Personal Property Tax

A personal property tax is a tax levied by state or local governments on certain types of assets owned by their residents. Generally, personal property means assets other than land or permanent structures, such as houses, which are considered real property. Personal property taxes are typically used to fund public works projects, such as road maintenance or the construction of schools.

Key Takeaways

  • A personal property tax is a type of tax that's imposed by many state and general governments.
  • Personal property generally refers to valuable items like cars and boats, as opposed to real estate, which is considered real property.
  • States and localities with personal property taxes typically use the money to fund public works, such as schools and roads. 
  • The kinds of property that are taxed and the rates at which they're taxed will vary from place to place.

How Personal Property Taxes Work

States and local governments with personal property taxes can apply them differently, in terms of:

  • Which types of property are subject to tax
  • How the tax is calculated
  • What the funds raised from personal property taxes are used for

In North Carolina, for example, property tax is assessed locally and collected by individual counties. The North Carolina Department of Revenue, which collects sales and income tax, plays no part in the collection or management of personal property taxes.

North Carolina residents are subject to taxes on both real property and tangible personal property, divided into three categories:

  • Real property
  • Personal property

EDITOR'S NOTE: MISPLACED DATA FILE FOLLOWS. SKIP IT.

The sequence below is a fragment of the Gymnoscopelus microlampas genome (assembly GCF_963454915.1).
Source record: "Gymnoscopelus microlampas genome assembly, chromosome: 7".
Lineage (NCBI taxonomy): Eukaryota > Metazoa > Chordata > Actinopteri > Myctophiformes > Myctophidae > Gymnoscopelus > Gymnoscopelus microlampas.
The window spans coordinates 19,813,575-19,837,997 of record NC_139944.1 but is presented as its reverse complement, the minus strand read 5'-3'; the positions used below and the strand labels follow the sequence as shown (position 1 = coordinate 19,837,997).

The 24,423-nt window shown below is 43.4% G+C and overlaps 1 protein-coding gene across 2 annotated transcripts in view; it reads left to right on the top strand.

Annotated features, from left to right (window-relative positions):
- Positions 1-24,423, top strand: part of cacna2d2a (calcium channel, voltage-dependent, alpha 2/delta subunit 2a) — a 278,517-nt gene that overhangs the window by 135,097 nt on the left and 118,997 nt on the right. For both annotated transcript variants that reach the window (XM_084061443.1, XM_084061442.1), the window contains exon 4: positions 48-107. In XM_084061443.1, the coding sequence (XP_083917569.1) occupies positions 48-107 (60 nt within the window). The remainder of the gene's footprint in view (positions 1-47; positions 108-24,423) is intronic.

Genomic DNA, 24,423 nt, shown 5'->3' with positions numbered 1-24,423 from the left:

• Motor vehicles

Other states, such as New York, only tax real property, like land and buildings, although they and their local governments may collect sales tax on personal property at the time it is purchased. In the case of personal property like automobiles and motorcycles, states also collect revenue in the form of registration and licensing fees.


If you disagree with a personal property tax assessment, you should be able to appeal it with your local tax office. Look for details on their website.

Examples of Personal Property Tax

Because state and local and governments define personal property differently, what's considered personal property in one state may not fall under that same umbrella in another. As mentioned, not every state taxes personal property at all. And many that do tax it provide exemptions for personal property that is worth less than a certain amount.

Personal property can also include assets owned by a business. Some typical examples are:

  • Machinery
  • Equipment
  • Furniture
  • Photocopiers
  • Computers
  • Telephones
  • Supplies

How Personal Property Taxes Are Calculated

Broadly speaking, personal property tax is calculated based on the value of the property in question and generally assessed as a percentage of that value. Taxes based on the value of the property are sometimes referred to as ad valorem taxes.